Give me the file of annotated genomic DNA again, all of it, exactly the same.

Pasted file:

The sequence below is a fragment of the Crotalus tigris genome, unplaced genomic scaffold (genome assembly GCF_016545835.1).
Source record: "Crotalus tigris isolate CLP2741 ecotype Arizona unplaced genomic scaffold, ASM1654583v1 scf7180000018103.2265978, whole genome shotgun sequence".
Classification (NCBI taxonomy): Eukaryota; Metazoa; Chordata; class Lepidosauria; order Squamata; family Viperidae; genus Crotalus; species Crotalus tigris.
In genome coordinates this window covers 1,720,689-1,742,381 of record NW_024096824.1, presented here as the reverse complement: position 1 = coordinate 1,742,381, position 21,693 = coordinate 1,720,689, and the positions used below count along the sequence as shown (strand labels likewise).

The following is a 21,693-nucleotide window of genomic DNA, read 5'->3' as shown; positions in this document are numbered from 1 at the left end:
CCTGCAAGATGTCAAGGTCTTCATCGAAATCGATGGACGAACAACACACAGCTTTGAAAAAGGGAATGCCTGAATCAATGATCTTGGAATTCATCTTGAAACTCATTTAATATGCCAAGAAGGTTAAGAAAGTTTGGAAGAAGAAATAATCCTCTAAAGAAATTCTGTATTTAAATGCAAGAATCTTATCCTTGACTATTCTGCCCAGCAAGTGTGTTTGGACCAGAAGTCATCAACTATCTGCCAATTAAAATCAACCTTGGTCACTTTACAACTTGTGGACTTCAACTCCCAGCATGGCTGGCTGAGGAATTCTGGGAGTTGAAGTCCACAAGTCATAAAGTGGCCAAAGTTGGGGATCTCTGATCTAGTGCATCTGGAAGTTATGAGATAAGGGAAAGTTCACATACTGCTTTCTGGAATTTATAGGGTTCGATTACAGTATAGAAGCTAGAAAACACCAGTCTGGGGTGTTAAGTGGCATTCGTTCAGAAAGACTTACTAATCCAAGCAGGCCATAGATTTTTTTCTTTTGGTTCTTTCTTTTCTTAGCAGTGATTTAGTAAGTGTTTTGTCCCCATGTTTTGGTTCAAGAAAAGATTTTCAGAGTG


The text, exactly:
The sequence below is a fragment of the Crotalus tigris genome, unplaced genomic scaffold (genome assembly GCF_016545835.1).
Source record: "Crotalus tigris isolate CLP2741 ecotype Arizona unplaced genomic scaffold, ASM1654583v1 scf7180000018103.2265978, whole genome shotgun sequence".
Classification (NCBI taxonomy): Eukaryota; Metazoa; Chordata; class Lepidosauria; order Squamata; family Viperidae; genus Crotalus; species Crotalus tigris.
In genome coordinates this window covers 1,720,689-1,742,381 of record NW_024096824.1, presented here as the reverse complement: position 1 = coordinate 1,742,381, position 21,693 = coordinate 1,720,689, and the positions used below count along the sequence as shown (strand labels likewise).

The following is a 21,693-nucleotide window of genomic DNA, read 5'->3' as shown; positions in this document are numbered from 1 at the left end:
CCTGCAAGATGTCAAGGTCTTCATCGAAATCGATGGACGAACAACACACAGCTTTGAAAAAGGGAATGCCTGAATCAATGATCTTGGAATTCATCTTGAAACTCATTTAATATGCCAAGAAGGTTAAGAAAGTTTGGAAGAAGAAATAATCCTCTAAAGAAATTCTGTATTTAAATGCAAGAATCTTATCCTTGACTATTCTGCCCAGCAAGTGTGTTTGGACCAGAAGTCATCAACTATCTGCCAATTAAAATCAACCTTGGTCACTTTACAACTTGTGGACTTCAACTCCCAGCATGGCTGGCTGAGGAATTCTGGGAGTTGAAGTCCACAAGTCATAAAGTGGCCAAAGTTGGGGATCTCTGATCTAGTGCATCTGGAAGTTATGAGATAAGGGAAAGTTCACATACTGCTTTCTGGAATTTATAGGGTTCGATTACAGTATAGAAGCTAGAAAACACCAGTCTGGGGTGTTAAGTGGCATTCGTTCAGAAAGACTTACTAATCCAAGCAGGCCATAGATTTTTTTCTTTTGGTTCTTTCTTTTCTTAGCAGTGATTTAGTAAGTGTTTTGTCCCCATGTTTTGGTTCAAGAAAAGATTTTCAGAGTG